W3C is pleased to receive the "DrawML" submission from Excosoft AB.
DrawML is a language, written in XML, for describing simple diagrams such as process flow diagrams, organisation charts, and similar. Being written in XML, DrawML can be used together with other markup schemas in a single document. A DTD is provided, and it is possible to include this as an entity in a larger document type definition to produce valid XML documents which include DrawML diagrams. Availability of a Java implementation on the client is a requirement to use DrawML.
The defining characteristic of DrawML is that the artistic layout of the diagram is secondary to its structural nature, expressed through the hierarchical nature of XML, and that the precise layout determines on both the available drawing space on the display surface and the marked-up content which may be placed inside any DrawML shape. This content reflows, in a similar manner to the content of table cells, and this can trigger relayout of the diagram. This facilitates hand authoring and revision of documents containing diagrams which themselves contain text or other markup.
This makes DrawML a suitable candidate for a wide range of common diagramming tasks. It is not suited to (or intended for) artistic graphics, architectural drawings and the like where the precise graphical design is important; nor is it necessarily suited to complex diagrams such as electronic circuit schematics which would require more complex layout constraints and routing logic. By restricting the scope of the layout constraints, DrawML makes the automatic layout of diagrams a tractable problem.
The most similar specification to DrawML in terms of intended use is the Web Schematics submission. Technical similarities include the treatment of text within graphics as a first class object and the constraint that all graphical objectss have a well defined, rectangular bounding box within which child elements can be drawn.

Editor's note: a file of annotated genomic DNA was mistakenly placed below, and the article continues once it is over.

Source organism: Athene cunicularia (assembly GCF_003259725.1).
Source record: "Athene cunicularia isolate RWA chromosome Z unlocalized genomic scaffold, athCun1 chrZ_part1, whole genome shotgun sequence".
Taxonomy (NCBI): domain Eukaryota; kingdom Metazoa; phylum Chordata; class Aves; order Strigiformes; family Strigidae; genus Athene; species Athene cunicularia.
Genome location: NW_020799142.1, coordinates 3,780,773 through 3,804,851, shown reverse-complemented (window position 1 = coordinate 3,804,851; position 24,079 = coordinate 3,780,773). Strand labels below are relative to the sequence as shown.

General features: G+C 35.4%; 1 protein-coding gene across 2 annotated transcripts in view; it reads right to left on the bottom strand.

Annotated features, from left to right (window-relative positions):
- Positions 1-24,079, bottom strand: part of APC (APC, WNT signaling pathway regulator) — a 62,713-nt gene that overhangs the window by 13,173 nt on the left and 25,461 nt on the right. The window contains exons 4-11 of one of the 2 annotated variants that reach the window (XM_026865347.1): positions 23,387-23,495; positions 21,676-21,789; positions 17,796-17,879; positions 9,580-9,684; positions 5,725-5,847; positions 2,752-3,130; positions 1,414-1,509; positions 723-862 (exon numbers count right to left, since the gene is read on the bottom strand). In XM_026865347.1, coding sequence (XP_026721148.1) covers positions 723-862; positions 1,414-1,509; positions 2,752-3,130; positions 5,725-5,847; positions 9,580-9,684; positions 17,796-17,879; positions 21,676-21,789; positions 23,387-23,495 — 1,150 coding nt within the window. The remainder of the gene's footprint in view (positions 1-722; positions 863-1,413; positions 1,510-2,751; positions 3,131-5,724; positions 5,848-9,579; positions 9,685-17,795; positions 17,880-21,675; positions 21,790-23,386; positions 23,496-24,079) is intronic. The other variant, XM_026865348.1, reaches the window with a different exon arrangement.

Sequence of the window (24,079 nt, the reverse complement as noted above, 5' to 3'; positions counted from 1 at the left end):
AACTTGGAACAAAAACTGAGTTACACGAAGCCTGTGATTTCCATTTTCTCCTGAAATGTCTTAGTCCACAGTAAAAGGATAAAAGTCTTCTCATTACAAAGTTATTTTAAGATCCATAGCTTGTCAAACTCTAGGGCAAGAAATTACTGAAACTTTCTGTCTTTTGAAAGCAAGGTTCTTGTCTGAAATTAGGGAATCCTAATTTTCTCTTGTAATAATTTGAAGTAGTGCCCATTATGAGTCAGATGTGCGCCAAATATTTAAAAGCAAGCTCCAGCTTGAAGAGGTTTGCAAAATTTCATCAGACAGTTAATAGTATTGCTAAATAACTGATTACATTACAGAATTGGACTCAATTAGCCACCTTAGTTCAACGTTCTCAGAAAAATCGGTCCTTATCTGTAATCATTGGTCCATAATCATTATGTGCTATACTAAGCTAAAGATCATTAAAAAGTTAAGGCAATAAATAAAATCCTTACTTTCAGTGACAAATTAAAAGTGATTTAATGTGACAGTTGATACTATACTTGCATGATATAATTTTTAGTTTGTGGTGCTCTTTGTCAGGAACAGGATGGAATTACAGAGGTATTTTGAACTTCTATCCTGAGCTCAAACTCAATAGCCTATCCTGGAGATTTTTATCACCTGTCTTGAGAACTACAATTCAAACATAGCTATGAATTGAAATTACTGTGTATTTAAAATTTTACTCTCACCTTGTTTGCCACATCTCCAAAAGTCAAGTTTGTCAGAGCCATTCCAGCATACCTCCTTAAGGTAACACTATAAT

Reflow of child shapes is limited to reflowing a one dimensional stack; children may be grouped either horizontaly or vertically, but not both. For example, it is not possible to request that child elements are grouped in a rectangle which is wider than it is tall, or grouped in a minimal area. However, these restrictions make the auto-layout problem tractable. There can be problems with routing of connectors between boxes when the canvas is resized, because polylines used for connectors are given absolute coordinates in points.
Compared to the primitives available in Web Schematics, DrawML has a smaller set of shapes and these cannot be extended through the markup; however the shape repertoire can be extended by writting additional Java class files which implement methods both to draw the new shape, so that it fits around its children, and to report its size, so that other shapes of which it is a child may lay themselves out. This eases document maintenance, since there is no extensibility in the XML, but also makes the creation of new shapes harder since these must be written in Java rather than built by aggregating graphical primitives.
Noting that the Java code for declaring new shapes is very simple, consisting of method invocations to draw lines, etc, it is possible that this graphical part could be made declarative and expressed in XML. The co-ordinates of the external and internal bounding boxes could then reference variables computed by the layout logic. Such an approach might remove the complete reliance on Java and allow implementations in a number of languages of which Java would be one possibility.
The interaction with style sheets, in particular:
has not been explored in the DrawML specification. This would seem to require a Java interface, not only to the CSS object model, but also to the CSS layout engine.
The assumption that child shapes are always laid out in a left-to-right, top-to-bottom manner make sense for many Western documents but is not internationalized. For example in a Hebrew or Arabic document, it would be more natural to have children placed right to left.
Excosoft are invited to join the Scalable Vector Graphics Working Group, to contribute their expertise with higher semantic level graphics, particularly for diagraming applications, to the design of the Scalable Vector Graphics specification. This group has already published a Requirements Document and expects to release an initial draft of the SVG specification in January 1999.